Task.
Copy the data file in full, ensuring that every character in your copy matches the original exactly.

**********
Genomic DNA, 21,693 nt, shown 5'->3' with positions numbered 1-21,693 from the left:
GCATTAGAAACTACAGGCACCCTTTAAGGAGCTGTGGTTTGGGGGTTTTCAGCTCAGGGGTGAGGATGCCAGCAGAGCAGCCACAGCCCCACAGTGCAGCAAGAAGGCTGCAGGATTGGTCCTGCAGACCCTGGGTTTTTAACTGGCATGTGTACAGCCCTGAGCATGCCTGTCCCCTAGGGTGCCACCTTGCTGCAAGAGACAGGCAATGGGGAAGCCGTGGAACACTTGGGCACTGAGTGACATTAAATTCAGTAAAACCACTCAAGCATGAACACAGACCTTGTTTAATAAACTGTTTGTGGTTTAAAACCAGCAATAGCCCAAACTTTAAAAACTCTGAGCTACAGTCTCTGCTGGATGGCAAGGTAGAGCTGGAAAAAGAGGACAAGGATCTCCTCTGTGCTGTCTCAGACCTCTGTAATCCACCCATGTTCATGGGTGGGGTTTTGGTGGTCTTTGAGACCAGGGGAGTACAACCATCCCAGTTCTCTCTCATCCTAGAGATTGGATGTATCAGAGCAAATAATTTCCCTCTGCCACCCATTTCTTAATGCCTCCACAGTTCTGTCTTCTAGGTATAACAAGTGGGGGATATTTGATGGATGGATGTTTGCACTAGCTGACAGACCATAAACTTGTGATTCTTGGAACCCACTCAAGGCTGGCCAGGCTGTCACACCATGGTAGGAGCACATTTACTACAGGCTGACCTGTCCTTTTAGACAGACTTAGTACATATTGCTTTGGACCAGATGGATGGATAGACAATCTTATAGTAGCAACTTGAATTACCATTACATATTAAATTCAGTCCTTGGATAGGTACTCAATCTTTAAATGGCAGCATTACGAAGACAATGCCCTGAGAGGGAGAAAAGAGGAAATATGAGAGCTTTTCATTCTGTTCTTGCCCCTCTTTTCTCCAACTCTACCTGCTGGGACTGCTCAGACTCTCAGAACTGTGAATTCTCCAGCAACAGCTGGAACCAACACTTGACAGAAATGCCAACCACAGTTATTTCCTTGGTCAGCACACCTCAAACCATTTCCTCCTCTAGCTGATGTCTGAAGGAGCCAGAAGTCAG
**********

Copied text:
Genomic DNA, 21,693 nt, shown 5'->3' with positions numbered 1-21,693 from the left:
GCATTAGAAACTACAGGCACCCTTTAAGGAGCTGTGGTTTGGGGGTTTTCAGCTCAGGGGTGAGGATGCCAGCAGAGCAGCCACAGCCCCACAGTGCAGCAAGAAGGCTGCAGGATTGGTCCTGCAGACCCTGGGTTTTTAACTGGCATGTGTACAGCCCTGAGCATGCCTGTCCCCTAGGGTGCCACCTTGCTGCAAGAGACAGGCAATGGGGAAGCCGTGGAACACTTGGGCACTGAGTGACATTAAATTCAGTAAAACCACTCAAGCATGAACACAGACCTTGTTTAATAAACTGTTTGTGGTTTAAAACCAGCAATAGCCCAAACTTTAAAAACTCTGAGCTACAGTCTCTGCTGGATGGCAAGGTAGAGCTGGAAAAAGAGGACAAGGATCTCCTCTGTGCTGTCTCAGACCTCTGTAATCCACCCATGTTCATGGGTGGGGTTTTGGTGGTCTTTGAGACCAGGGGAGTACAACCATCCCAGTTCTCTCTCATCCTAGAGATTGGATGTATCAGAGCAAATAATTTCCCTCTGCCACCCATTTCTTAATGCCTCCACAGTTCTGTCTTCTAGGTATAACAAGTGGGGGATATTTGATGGATGGATGTTTGCACTAGCTGACAGACCATAAACTTGTGATTCTTGGAACCCACTCAAGGCTGGCCAGGCTGTCACACCATGGTAGGAGCACATTTACTACAGGCTGACCTGTCCTTTTAGACAGACTTAGTACATATTGCTTTGGACCAGATGGATGGATAGACAATCTTATAGTAGCAACTTGAATTACCATTACATATTAAATTCAGTCCTTGGATAGGTACTCAATCTTTAAATGGCAGCATTACGAAGACAATGCCCTGAGAGGGAGAAAAGAGGAAATATGAGAGCTTTTCATTCTGTTCTTGCCCCTCTTTTCTCCAACTCTACCTGCTGGGACTGCTCAGACTCTCAGAACTGTGAATTCTCCAGCAACAGCTGGAACCAACACTTGACAGAAATGCCAACCACAGTTATTTCCTTGGTCAGCACACCTCAAACCATTTCCTCCTCTAGCTGATGTCTGAAGGAGCCAGAAGTCAG